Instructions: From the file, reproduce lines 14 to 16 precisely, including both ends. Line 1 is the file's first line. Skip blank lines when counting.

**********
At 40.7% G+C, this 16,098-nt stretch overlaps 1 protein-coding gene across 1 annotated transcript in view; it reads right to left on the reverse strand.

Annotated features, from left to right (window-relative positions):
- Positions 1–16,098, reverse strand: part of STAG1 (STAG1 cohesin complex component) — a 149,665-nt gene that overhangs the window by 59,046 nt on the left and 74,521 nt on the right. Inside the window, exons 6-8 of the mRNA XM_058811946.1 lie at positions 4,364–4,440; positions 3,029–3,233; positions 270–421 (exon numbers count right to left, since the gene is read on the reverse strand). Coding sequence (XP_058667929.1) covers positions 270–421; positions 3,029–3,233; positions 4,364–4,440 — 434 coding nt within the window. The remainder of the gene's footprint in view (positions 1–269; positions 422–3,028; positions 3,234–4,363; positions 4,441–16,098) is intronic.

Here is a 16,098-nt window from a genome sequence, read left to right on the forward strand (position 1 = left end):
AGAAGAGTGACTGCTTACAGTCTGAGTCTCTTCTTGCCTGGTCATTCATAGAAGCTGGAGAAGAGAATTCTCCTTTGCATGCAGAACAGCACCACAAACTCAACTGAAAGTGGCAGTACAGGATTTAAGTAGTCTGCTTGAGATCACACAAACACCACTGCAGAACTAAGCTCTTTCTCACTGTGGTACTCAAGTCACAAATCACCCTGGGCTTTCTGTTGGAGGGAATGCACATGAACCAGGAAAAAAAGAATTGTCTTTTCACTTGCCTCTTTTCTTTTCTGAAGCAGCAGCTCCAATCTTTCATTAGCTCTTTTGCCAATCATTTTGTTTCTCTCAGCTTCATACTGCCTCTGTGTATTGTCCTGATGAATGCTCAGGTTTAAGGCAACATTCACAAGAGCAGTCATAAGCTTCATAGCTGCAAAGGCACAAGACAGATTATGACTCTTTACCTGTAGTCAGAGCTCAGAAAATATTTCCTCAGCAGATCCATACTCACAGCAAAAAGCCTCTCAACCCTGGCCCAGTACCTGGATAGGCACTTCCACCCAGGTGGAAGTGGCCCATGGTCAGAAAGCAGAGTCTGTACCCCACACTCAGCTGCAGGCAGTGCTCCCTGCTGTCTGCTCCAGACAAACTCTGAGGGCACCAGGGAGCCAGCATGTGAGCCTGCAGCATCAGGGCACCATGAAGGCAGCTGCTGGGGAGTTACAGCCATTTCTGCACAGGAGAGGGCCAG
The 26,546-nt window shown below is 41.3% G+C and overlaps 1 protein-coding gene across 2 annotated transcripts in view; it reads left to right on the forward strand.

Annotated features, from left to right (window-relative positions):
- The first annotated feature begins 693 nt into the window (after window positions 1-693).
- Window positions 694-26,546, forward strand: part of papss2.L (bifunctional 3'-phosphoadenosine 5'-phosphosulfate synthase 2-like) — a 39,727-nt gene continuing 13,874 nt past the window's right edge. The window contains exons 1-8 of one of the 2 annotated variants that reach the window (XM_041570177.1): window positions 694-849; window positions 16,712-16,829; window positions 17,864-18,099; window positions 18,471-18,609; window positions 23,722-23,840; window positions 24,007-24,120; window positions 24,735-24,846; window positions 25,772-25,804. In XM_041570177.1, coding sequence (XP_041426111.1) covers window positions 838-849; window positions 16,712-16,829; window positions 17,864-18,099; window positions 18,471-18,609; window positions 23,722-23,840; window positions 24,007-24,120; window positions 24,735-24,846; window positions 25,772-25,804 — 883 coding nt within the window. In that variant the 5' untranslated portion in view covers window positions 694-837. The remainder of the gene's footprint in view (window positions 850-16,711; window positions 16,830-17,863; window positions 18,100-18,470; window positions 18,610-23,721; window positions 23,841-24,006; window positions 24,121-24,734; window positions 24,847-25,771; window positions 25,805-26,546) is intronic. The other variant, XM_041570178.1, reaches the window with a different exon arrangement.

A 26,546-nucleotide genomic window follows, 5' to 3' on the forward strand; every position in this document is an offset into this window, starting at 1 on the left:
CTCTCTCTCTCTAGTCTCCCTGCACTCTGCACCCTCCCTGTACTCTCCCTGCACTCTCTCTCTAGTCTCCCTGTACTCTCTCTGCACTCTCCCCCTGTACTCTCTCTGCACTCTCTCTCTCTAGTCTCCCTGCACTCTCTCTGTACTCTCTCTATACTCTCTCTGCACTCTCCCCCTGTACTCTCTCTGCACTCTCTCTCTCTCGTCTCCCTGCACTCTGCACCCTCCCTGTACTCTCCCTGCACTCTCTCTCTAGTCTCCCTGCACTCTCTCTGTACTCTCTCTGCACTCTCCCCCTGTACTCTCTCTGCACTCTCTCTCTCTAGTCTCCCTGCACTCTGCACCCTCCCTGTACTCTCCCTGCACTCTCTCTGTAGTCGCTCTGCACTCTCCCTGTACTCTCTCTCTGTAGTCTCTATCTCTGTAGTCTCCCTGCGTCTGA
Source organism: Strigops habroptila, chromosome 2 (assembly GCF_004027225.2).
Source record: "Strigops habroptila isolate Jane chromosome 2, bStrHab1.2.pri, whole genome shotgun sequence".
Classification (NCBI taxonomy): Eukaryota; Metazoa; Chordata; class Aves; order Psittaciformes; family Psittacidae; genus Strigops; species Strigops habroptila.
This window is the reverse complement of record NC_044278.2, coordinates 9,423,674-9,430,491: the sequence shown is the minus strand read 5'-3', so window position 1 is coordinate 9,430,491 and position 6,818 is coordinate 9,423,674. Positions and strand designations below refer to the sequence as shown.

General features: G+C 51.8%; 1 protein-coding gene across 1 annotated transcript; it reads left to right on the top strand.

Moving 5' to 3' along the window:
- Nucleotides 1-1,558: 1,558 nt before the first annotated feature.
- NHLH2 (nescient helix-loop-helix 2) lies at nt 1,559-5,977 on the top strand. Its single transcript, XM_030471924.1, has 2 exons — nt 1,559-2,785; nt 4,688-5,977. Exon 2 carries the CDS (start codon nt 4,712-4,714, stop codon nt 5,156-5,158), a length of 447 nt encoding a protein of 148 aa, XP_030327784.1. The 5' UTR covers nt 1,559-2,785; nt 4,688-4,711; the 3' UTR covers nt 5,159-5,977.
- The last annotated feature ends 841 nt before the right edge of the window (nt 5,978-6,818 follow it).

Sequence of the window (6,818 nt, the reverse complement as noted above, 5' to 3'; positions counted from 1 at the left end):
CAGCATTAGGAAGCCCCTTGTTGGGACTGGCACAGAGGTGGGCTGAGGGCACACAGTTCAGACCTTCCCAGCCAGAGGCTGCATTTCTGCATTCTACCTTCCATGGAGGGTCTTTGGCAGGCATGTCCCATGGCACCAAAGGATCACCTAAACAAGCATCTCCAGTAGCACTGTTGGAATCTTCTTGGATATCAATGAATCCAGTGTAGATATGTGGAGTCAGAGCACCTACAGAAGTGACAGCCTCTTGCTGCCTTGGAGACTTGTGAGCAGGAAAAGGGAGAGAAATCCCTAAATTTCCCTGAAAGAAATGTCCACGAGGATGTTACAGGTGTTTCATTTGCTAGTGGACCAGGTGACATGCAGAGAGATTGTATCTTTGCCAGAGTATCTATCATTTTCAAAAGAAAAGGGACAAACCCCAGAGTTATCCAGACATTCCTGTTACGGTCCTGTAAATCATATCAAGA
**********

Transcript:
Classification (NCBI taxonomy): Eukaryota; Metazoa; Chordata; class Aves; order Psittaciformes; family Psittacidae; genus Strigops; species Strigops habroptila.
This window is the reverse complement of record NC_044278.2, coordinates 9,423,674-9,430,491: the sequence shown is the minus strand read 5'-3', so window position 1 is coordinate 9,430,491 and position 6,818 is coordinate 9,423,674. Positions and strand designations below refer to the sequence as shown.

General features: G+C 51.8%; 1 protein-coding gene across 1 annotated transcript; it reads left to right on the top strand.